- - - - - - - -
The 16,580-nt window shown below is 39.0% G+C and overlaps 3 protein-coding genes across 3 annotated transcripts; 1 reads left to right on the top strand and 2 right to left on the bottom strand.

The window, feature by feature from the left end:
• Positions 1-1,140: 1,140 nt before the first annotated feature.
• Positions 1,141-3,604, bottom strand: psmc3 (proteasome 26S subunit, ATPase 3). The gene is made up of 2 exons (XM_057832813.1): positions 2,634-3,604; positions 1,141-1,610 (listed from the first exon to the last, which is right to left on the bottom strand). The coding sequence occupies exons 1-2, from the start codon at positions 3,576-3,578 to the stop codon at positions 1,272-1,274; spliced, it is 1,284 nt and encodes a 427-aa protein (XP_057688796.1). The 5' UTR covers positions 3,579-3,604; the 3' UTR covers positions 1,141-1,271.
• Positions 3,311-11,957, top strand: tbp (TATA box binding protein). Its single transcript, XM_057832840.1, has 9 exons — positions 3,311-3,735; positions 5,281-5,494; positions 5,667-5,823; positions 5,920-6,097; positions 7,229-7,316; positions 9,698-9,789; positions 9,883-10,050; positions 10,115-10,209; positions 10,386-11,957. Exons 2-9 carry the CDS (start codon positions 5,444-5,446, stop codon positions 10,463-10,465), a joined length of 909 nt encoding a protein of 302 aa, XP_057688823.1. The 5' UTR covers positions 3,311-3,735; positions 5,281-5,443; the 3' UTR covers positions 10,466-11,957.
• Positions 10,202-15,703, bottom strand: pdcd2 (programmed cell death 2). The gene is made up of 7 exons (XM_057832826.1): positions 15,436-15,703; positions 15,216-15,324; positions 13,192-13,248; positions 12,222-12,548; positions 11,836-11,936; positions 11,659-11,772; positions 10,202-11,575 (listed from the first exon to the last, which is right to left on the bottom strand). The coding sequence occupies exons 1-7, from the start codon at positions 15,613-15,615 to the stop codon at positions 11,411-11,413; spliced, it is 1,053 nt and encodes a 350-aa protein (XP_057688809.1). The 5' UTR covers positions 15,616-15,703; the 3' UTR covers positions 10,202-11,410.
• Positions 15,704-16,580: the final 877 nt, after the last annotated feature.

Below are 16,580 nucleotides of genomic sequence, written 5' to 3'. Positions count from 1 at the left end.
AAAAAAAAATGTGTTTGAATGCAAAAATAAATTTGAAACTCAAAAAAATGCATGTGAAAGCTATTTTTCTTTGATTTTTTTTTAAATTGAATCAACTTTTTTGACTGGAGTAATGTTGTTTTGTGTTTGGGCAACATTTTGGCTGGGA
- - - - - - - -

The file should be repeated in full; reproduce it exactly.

The 16,580-nt window shown below is 39.0% G+C and overlaps 3 protein-coding genes across 3 annotated transcripts; 1 reads left to right on the top strand and 2 right to left on the bottom strand.

The window, feature by feature from the left end:
• Positions 1-1,140: 1,140 nt before the first annotated feature.
• Positions 1,141-3,604, bottom strand: psmc3 (proteasome 26S subunit, ATPase 3). The gene is made up of 2 exons (XM_057832813.1): positions 2,634-3,604; positions 1,141-1,610 (listed from the first exon to the last, which is right to left on the bottom strand). The coding sequence occupies exons 1-2, from the start codon at positions 3,576-3,578 to the stop codon at positions 1,272-1,274; spliced, it is 1,284 nt and encodes a 427-aa protein (XP_057688796.1). The 5' UTR covers positions 3,579-3,604; the 3' UTR covers positions 1,141-1,271.
• Positions 3,311-11,957, top strand: tbp (TATA box binding protein). Its single transcript, XM_057832840.1, has 9 exons — positions 3,311-3,735; positions 5,281-5,494; positions 5,667-5,823; positions 5,920-6,097; positions 7,229-7,316; positions 9,698-9,789; positions 9,883-10,050; positions 10,115-10,209; positions 10,386-11,957. Exons 2-9 carry the CDS (start codon positions 5,444-5,446, stop codon positions 10,463-10,465), a joined length of 909 nt encoding a protein of 302 aa, XP_057688823.1. The 5' UTR covers positions 3,311-3,735; positions 5,281-5,443; the 3' UTR covers positions 10,466-11,957.
• Positions 10,202-15,703, bottom strand: pdcd2 (programmed cell death 2). The gene is made up of 7 exons (XM_057832826.1): positions 15,436-15,703; positions 15,216-15,324; positions 13,192-13,248; positions 12,222-12,548; positions 11,836-11,936; positions 11,659-11,772; positions 10,202-11,575 (listed from the first exon to the last, which is right to left on the bottom strand). The coding sequence occupies exons 1-7, from the start codon at positions 15,613-15,615 to the stop codon at positions 11,411-11,413; spliced, it is 1,053 nt and encodes a 350-aa protein (XP_057688809.1). The 5' UTR covers positions 15,616-15,703; the 3' UTR covers positions 10,202-11,410.
• Positions 15,704-16,580: the final 877 nt, after the last annotated feature.

Below are 16,580 nucleotides of genomic sequence, written 5' to 3'. Positions count from 1 at the left end.
AAAAAAAAATGTGTTTGAATGCAAAAATAAATTTGAAACTCAAAAAAATGCATGTGAAAGCTATTTTTCTTTGATTTTTTTTTAAATTGAATCAACTTTTTTGACTGGAGTAATGTTGTTTTGTGTTTGGGCAACATTTTGGCTGGGA